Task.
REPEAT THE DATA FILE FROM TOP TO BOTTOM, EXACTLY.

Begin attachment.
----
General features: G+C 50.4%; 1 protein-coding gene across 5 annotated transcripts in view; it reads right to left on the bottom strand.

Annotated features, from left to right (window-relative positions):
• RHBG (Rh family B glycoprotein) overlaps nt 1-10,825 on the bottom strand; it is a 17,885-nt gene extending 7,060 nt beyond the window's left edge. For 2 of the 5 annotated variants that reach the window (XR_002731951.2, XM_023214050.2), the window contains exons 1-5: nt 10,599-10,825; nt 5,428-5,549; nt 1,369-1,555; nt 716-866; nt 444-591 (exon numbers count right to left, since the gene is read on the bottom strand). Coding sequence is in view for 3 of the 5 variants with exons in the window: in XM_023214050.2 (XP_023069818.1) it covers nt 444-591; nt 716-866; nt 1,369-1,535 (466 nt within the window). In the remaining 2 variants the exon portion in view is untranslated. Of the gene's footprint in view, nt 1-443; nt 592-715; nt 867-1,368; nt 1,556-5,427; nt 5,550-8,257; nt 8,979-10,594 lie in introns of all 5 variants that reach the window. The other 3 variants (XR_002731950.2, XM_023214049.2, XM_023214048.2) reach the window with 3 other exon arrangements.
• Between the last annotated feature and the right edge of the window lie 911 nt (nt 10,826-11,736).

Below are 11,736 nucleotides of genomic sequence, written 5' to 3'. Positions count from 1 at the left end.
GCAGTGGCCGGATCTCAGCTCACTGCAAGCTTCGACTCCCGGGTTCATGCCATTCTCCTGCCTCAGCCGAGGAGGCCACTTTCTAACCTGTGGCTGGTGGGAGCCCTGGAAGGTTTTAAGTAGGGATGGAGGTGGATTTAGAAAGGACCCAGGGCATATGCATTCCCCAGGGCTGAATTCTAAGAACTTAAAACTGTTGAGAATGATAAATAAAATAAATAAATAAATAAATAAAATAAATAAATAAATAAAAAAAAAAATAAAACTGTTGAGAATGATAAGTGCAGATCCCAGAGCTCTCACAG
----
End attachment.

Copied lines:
General features: G+C 50.4%; 1 protein-coding gene across 5 annotated transcripts in view; it reads right to left on the bottom strand.

Annotated features, from left to right (window-relative positions):
• RHBG (Rh family B glycoprotein) overlaps nt 1-10,825 on the bottom strand; it is a 17,885-nt gene extending 7,060 nt beyond the window's left edge. For 2 of the 5 annotated variants that reach the window (XR_002731951.2, XM_023214050.2), the window contains exons 1-5: nt 10,599-10,825; nt 5,428-5,549; nt 1,369-1,555; nt 716-866; nt 444-591 (exon numbers count right to left, since the gene is read on the bottom strand). Coding sequence is in view for 3 of the 5 variants with exons in the window: in XM_023214050.2 (XP_023069818.1) it covers nt 444-591; nt 716-866; nt 1,369-1,535 (466 nt within the window). In the remaining 2 variants the exon portion in view is untranslated. Of the gene's footprint in view, nt 1-443; nt 592-715; nt 867-1,368; nt 1,556-5,427; nt 5,550-8,257; nt 8,979-10,594 lie in introns of all 5 variants that reach the window. The other 3 variants (XR_002731950.2, XM_023214049.2, XM_023214048.2) reach the window with 3 other exon arrangements.
• Between the last annotated feature and the right edge of the window lie 911 nt (nt 10,826-11,736).

Below are 11,736 nucleotides of genomic sequence, written 5' to 3'. Positions count from 1 at the left end.
GCAGTGGCCGGATCTCAGCTCACTGCAAGCTTCGACTCCCGGGTTCATGCCATTCTCCTGCCTCAGCCGAGGAGGCCACTTTCTAACCTGTGGCTGGTGGGAGCCCTGGAAGGTTTTAAGTAGGGATGGAGGTGGATTTAGAAAGGACCCAGGGCATATGCATTCCCCAGGGCTGAATTCTAAGAACTTAAAACTGTTGAGAATGATAAATAAAATAAATAAATAAATAAATAAAATAAATAAATAAATAAAAAAAAAAATAAAACTGTTGAGAATGATAAGTGCAGATCCCAGAGCTCTCACAG